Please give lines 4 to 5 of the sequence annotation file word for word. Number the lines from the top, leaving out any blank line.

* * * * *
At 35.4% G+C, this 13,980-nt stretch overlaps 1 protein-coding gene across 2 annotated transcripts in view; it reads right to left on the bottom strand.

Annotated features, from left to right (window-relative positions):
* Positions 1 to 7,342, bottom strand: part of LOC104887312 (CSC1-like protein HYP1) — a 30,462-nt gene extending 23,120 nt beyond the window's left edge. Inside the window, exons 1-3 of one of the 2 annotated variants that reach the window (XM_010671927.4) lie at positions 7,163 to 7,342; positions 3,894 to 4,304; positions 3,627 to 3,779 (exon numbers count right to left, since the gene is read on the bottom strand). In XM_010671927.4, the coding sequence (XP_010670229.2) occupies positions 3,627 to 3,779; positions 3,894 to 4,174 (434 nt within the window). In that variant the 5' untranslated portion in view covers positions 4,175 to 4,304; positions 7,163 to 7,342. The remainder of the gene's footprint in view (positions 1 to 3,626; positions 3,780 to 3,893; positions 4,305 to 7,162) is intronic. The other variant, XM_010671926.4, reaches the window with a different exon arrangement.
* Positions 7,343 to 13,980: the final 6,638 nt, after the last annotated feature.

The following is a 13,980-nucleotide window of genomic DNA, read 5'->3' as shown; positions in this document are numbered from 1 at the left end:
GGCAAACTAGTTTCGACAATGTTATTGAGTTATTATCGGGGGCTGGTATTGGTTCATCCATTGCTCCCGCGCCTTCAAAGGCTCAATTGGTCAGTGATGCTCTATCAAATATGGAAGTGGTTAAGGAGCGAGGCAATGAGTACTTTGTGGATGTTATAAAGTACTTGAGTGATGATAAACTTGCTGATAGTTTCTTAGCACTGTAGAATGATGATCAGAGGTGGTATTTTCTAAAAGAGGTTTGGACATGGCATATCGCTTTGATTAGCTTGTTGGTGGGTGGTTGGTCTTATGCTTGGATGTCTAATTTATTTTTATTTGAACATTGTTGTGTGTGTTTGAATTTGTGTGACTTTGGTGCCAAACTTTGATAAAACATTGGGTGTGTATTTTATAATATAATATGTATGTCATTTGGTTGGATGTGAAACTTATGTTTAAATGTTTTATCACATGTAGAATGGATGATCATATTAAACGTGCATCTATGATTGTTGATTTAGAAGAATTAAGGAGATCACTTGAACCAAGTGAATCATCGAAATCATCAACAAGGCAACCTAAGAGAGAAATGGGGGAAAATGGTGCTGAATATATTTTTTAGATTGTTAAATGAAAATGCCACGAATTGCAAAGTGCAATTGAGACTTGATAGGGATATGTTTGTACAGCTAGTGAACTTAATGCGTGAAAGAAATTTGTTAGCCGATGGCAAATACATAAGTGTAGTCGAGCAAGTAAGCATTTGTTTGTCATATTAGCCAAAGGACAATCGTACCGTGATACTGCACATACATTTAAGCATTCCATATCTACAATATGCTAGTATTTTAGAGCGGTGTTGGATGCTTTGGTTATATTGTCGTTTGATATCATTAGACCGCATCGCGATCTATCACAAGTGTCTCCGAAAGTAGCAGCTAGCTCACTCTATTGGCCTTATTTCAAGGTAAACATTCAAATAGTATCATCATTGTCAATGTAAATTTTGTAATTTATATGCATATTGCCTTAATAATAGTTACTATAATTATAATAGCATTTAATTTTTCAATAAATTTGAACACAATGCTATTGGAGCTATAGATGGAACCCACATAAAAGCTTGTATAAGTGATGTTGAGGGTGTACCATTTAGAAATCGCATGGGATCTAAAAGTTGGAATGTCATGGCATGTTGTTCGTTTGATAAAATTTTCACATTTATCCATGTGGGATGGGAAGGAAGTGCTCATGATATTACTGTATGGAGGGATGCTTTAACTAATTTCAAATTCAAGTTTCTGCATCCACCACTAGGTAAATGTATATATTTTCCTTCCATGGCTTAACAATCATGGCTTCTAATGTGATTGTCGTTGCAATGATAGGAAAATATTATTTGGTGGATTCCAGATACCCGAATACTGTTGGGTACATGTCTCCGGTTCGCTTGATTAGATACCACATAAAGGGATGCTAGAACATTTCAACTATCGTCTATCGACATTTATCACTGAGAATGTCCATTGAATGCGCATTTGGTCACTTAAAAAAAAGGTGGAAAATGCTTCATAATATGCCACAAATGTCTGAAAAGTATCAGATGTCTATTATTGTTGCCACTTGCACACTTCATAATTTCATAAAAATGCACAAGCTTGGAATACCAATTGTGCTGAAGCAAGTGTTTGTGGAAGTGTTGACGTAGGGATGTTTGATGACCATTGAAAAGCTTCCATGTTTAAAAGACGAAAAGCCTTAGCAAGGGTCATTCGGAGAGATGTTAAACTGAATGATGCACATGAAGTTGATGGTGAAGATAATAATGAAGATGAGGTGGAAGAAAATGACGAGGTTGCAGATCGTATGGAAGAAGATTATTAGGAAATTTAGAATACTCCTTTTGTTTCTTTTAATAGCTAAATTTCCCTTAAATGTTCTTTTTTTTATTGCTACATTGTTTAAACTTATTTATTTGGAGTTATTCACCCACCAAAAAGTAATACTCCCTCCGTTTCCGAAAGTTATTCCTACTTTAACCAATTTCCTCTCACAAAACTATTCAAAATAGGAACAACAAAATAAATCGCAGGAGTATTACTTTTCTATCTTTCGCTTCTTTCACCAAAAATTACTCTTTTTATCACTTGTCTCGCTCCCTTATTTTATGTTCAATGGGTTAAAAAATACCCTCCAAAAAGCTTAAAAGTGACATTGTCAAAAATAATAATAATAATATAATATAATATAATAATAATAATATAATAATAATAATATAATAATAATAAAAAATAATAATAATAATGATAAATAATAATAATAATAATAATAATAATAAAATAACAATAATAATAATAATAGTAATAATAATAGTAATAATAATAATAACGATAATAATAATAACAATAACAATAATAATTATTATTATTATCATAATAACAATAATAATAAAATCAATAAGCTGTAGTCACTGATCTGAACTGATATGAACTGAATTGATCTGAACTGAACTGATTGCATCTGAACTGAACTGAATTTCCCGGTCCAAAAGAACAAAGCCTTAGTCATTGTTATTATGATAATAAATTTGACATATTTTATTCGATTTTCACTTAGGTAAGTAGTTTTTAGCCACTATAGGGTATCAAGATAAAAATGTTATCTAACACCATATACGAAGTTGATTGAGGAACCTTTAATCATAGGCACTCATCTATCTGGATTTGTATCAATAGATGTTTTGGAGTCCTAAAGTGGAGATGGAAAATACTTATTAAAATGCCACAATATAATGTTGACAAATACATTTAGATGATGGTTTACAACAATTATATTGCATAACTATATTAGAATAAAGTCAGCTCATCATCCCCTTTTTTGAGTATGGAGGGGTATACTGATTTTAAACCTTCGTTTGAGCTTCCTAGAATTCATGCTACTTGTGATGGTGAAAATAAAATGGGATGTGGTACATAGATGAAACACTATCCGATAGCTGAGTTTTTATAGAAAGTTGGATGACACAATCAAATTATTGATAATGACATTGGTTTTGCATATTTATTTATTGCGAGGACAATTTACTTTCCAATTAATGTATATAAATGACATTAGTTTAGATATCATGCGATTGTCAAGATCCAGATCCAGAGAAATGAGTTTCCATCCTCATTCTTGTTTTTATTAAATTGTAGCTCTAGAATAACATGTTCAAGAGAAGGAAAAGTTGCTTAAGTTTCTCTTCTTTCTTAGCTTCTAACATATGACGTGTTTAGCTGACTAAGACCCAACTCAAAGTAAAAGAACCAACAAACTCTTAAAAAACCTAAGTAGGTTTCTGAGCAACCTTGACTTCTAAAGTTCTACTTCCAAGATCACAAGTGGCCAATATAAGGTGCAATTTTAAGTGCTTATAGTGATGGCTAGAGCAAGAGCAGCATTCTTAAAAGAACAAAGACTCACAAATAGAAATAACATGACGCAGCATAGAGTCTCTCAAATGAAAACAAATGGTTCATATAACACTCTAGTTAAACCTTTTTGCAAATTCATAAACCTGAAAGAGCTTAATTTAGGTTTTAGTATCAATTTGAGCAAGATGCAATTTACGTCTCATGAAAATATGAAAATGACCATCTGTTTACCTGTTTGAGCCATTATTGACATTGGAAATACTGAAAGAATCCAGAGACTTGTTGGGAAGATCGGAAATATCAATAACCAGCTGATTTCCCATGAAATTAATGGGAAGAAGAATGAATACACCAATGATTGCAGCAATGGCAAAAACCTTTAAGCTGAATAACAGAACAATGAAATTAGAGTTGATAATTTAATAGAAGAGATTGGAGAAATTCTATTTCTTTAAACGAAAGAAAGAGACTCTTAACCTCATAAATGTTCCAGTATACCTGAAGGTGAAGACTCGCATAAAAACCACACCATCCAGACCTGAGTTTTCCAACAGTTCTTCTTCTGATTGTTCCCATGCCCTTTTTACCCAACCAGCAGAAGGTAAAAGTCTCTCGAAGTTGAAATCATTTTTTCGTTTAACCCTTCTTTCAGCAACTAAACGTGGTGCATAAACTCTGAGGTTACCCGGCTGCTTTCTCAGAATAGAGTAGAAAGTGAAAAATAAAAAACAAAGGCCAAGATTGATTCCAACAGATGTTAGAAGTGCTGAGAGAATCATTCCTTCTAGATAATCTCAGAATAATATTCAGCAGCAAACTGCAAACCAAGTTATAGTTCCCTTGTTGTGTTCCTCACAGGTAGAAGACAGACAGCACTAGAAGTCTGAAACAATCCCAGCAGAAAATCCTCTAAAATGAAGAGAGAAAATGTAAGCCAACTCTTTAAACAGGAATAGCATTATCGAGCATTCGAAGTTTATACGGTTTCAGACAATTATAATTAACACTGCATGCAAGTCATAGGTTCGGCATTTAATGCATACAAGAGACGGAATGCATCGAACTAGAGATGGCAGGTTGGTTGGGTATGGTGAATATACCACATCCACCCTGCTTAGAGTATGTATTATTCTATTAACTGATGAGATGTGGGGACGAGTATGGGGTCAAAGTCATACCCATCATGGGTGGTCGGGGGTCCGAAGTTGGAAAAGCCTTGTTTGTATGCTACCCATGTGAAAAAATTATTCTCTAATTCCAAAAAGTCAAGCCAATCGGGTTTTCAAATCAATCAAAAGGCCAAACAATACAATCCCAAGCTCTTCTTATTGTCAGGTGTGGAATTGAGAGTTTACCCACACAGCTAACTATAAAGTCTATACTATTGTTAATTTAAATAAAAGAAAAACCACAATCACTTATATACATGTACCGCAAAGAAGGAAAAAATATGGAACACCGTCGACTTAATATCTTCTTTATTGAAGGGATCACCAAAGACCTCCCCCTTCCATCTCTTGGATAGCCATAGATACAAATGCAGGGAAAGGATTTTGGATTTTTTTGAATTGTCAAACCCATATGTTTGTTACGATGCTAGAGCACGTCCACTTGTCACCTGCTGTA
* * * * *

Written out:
* Positions 7,343 to 13,980: the final 6,638 nt, after the last annotated feature.

The following is a 13,980-nucleotide window of genomic DNA, read 5'->3' as shown; positions in this document are numbered from 1 at the left end: